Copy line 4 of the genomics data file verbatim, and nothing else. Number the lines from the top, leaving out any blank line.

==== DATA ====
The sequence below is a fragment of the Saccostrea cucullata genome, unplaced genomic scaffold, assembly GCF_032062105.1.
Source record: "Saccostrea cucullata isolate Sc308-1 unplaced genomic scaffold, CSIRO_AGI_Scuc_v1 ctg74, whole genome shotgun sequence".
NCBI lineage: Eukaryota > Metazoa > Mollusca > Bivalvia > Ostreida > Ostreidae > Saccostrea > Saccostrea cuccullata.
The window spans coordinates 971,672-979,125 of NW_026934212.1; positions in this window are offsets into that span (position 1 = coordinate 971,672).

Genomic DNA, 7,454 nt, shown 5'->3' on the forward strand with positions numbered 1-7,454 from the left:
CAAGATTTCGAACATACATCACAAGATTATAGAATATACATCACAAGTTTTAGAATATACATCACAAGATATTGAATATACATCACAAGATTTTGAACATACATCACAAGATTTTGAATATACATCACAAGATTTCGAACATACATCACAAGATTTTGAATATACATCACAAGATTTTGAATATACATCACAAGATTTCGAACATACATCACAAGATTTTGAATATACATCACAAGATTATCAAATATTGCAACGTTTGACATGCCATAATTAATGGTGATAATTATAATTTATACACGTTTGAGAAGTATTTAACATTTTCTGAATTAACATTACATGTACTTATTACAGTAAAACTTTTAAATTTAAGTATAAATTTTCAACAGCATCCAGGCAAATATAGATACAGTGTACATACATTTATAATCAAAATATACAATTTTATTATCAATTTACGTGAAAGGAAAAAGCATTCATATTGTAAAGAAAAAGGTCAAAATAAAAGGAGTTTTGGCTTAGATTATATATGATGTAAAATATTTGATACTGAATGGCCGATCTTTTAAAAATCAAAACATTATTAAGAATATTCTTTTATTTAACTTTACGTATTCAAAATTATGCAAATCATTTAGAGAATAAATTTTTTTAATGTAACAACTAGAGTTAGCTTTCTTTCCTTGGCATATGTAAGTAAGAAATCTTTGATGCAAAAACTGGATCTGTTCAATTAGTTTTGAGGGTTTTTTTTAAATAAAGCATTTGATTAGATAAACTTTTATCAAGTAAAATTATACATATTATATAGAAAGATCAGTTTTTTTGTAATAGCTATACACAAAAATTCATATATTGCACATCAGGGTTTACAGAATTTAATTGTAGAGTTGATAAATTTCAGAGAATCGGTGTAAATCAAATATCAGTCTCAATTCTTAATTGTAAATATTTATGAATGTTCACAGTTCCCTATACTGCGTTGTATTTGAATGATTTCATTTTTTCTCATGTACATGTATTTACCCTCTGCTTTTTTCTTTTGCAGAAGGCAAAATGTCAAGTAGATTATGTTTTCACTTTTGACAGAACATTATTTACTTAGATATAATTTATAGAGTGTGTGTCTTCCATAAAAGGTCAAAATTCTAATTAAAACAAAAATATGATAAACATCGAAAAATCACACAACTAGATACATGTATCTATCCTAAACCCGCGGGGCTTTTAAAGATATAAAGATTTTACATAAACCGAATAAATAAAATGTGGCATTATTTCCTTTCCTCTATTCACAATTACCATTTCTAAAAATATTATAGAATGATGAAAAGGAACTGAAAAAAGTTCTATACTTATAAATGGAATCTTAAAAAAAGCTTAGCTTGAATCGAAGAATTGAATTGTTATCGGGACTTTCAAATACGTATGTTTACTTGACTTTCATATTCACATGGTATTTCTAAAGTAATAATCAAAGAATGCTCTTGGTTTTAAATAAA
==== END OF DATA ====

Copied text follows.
The window spans coordinates 971,672-979,125 of NW_026934212.1; positions in this window are offsets into that span (position 1 = coordinate 971,672).